"My personal belief is that if you've got non-fatal strangulation and domestic violence and there's a child custody issue, in my opinion that means that the batterer should not be able to make decisions regarding legal aspects — in other words, what school they go to, what religion, what medical treatment, all those kind of things, because that gives them power of control in terms of disagreeing with the other parent," he said.
Judge Hyman said of the many non-weapon tactics used in domestic violence, strangulation was one of the worst because it could be accomplished more easily and with less force while causing irreversible damage to hearing, eyesight, taste and smell.
He said most perpetrators did not strangle to kill but to show they could kill as a controlling behaviour.
Judge Hyman, who was also a police officer for five years, also said police who responded to domestic violence incidents needed to presume similar incidents had happened before, and their questions should reflect this.
Judge Hyman served on the Superior Court of Santa Clara County for 20 years and in 2008 became the first American to receive the United Nations Public Service Award.
He later gave evidence before the Royal Commission into Family Violence in Victoria.
An estimated million New Zealanders are directly affected by family violence every year and police attended 121,000 family violence callouts last year – one every four minutes.
Strangulation and suffocation on family members became an offence under legislation aimed at preventing family violence in New Zealand last year in November.
The offence, that is part of the Family Violence (Amendments) Act, was passed by Parliament in October.
The new offence of strangulation or suffocation, which was recommended by the Law Commission in 2016, recognises that attempts to stop a person from breathing in those ways is a significant risk factor for future violence and lethal force. It will carry a maximum penalty of seven years in prison.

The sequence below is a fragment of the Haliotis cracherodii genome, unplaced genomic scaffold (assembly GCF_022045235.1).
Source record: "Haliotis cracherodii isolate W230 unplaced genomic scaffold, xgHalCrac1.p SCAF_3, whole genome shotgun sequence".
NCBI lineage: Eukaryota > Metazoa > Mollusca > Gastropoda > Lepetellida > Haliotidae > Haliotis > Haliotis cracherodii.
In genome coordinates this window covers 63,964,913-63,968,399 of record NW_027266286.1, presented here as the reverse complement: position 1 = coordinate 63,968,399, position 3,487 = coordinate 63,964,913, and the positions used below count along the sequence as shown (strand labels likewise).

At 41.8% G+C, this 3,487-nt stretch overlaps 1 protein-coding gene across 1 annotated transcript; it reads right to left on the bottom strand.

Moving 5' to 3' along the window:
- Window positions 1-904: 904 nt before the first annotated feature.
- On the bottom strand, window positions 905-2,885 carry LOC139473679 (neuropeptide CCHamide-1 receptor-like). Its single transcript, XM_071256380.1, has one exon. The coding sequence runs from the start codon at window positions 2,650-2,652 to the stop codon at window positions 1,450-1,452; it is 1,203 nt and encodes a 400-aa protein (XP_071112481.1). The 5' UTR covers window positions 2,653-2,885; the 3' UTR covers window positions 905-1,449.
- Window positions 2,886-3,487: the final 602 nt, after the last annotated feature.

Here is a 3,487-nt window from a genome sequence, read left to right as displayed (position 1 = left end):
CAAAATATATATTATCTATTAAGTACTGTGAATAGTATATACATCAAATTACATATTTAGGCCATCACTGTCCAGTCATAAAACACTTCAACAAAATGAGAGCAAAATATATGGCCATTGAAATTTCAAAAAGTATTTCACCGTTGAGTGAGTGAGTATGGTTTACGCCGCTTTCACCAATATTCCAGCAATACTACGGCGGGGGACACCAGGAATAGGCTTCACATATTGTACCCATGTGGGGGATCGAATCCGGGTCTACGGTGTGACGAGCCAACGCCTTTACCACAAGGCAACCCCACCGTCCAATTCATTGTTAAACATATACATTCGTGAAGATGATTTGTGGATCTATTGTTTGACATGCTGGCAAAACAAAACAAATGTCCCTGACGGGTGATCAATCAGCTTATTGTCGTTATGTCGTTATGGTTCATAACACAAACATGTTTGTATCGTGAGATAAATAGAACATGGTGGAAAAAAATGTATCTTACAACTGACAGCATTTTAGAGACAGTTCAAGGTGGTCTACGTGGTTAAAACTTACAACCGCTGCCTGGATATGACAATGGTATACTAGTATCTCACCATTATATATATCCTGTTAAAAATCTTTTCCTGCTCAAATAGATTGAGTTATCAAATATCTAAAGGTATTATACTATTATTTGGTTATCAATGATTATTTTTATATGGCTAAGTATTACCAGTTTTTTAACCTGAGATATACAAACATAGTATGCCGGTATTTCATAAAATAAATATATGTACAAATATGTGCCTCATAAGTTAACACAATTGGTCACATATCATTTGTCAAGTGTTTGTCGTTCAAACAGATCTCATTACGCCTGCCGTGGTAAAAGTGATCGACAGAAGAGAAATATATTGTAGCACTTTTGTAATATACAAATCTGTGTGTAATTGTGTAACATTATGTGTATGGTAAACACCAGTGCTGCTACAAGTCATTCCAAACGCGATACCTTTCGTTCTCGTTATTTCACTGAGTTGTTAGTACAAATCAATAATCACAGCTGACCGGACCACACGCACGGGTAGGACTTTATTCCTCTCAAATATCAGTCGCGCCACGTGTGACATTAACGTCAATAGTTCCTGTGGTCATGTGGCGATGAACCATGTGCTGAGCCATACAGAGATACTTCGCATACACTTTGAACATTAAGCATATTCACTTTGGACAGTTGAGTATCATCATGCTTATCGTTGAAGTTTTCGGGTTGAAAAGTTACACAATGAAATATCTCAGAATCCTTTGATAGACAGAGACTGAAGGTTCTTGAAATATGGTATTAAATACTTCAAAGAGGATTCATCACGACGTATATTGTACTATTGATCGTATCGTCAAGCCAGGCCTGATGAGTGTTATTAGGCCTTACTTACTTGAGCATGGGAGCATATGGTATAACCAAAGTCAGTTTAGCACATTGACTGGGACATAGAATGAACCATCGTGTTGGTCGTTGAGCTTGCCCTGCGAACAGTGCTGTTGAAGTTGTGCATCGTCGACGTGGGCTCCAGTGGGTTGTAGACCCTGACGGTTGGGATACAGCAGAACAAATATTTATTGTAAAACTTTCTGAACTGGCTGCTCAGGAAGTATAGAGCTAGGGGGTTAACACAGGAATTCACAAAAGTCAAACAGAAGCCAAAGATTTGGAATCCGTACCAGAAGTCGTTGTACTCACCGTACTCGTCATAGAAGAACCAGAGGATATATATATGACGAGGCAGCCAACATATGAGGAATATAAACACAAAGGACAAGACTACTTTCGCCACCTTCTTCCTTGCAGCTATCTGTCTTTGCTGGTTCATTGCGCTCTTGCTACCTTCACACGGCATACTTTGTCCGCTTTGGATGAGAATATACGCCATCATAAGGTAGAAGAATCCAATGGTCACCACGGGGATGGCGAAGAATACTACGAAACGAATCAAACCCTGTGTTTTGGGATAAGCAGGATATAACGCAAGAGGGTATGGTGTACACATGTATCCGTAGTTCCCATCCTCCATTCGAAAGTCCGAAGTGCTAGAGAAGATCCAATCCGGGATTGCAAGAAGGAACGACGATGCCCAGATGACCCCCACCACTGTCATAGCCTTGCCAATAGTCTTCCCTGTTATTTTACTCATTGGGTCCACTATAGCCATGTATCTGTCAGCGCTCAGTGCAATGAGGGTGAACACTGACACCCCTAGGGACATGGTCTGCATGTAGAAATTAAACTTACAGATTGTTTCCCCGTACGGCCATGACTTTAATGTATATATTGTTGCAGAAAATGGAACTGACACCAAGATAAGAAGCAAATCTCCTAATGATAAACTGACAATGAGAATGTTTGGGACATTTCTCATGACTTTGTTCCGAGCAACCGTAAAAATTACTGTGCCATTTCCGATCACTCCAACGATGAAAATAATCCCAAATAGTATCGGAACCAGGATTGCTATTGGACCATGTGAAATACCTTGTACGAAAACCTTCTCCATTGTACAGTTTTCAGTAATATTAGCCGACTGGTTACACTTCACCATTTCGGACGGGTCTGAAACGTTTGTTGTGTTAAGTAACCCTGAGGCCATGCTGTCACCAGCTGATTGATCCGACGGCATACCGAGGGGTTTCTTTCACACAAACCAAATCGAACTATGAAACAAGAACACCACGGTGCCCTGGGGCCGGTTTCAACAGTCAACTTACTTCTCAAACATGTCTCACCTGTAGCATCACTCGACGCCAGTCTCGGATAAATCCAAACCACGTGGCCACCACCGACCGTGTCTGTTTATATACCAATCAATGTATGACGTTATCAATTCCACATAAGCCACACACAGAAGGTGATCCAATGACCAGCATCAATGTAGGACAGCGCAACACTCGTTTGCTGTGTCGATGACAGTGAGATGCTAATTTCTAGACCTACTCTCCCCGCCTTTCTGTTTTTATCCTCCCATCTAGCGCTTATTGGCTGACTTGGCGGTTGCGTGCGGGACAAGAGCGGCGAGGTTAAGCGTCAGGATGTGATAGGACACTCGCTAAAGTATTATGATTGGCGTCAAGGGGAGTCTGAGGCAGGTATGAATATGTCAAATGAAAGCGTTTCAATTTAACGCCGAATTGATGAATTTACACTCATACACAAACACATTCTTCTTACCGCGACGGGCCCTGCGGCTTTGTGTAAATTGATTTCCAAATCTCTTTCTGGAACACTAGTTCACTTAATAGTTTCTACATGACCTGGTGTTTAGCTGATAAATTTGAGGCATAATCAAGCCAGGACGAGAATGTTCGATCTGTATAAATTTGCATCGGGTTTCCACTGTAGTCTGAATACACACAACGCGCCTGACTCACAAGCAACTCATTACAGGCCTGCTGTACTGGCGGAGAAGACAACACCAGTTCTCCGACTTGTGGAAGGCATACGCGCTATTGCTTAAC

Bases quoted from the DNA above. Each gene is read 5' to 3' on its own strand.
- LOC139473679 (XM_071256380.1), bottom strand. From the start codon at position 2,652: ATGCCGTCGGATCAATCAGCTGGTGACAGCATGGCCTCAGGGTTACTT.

"It's often used as a way of coercing or controlling a person to create fear and send the message that the perpetrator has the ability to kill," Logie said.
The new law would allow authorities to hold perpetrators to account.
If you're in danger now:
• Phone the police on 111 or ask neighbours of friends to ring for you.
• Run outside and head for where there are other people.
• Scream for help so that your neighbours can hear you.
• Take the children with you.
• Don't stop to get anything else.
• If you are being abused, remember it's not your fault. Violence is never okay
Where to go for help or more information:
• Women's Refuge: Free national crisis line operates 24/7 - 0800 refuge or 0800 733 843 www.womensrefuge.org.nz
• Shine, free national helpline 9am- 11pm every day - 0508 744 633 www.2shine.org.nz
• It's Not Ok: Information line 0800 456 450 www.areyouok.org.nz
• Shakti: Providing specialist cultural services for African, Asian and middle eastern women and their children. Crisis line 24/7 0800 742 584
• Ministry of Justice: www.justice.govt.nz/family-justice/domestic-violence
• National Network of Stopping Violence: www.nnsvs.org.nz
• White Ribbon: Aiming to eliminate men's violence towards women, focusing this year on sexual violence and the issue of consent. www.whiteribbon.org.nz